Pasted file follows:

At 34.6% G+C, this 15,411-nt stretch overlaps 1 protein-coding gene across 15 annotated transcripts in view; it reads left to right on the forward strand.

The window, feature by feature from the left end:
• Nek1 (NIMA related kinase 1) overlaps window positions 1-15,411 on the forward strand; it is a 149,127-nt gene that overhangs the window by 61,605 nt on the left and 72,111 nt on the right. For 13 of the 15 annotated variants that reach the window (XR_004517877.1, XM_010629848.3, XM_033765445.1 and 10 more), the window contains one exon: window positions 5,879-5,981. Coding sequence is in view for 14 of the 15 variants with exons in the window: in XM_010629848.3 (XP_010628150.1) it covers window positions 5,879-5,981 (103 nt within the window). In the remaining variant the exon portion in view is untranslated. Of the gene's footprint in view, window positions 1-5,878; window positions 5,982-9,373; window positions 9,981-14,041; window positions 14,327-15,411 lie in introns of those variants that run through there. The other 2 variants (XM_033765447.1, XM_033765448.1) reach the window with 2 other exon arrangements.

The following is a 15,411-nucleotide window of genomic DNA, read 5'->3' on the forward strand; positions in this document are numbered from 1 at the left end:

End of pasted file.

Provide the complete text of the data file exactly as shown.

At 34.6% G+C, this 15,411-nt stretch overlaps 1 protein-coding gene across 15 annotated transcripts in view; it reads left to right on the forward strand.

The window, feature by feature from the left end:
• Nek1 (NIMA related kinase 1) overlaps window positions 1-15,411 on the forward strand; it is a 149,127-nt gene that overhangs the window by 61,605 nt on the left and 72,111 nt on the right. For 13 of the 15 annotated variants that reach the window (XR_004517877.1, XM_010629848.3, XM_033765445.1 and 10 more), the window contains one exon: window positions 5,879-5,981. Coding sequence is in view for 14 of the 15 variants with exons in the window: in XM_010629848.3 (XP_010628150.1) it covers window positions 5,879-5,981 (103 nt within the window). In the remaining variant the exon portion in view is untranslated. Of the gene's footprint in view, window positions 1-5,878; window positions 5,982-9,373; window positions 9,981-14,041; window positions 14,327-15,411 lie in introns of those variants that run through there. The other 2 variants (XM_033765447.1, XM_033765448.1) reach the window with 2 other exon arrangements.

The following is a 15,411-nucleotide window of genomic DNA, read 5'->3' on the forward strand; positions in this document are numbered from 1 at the left end: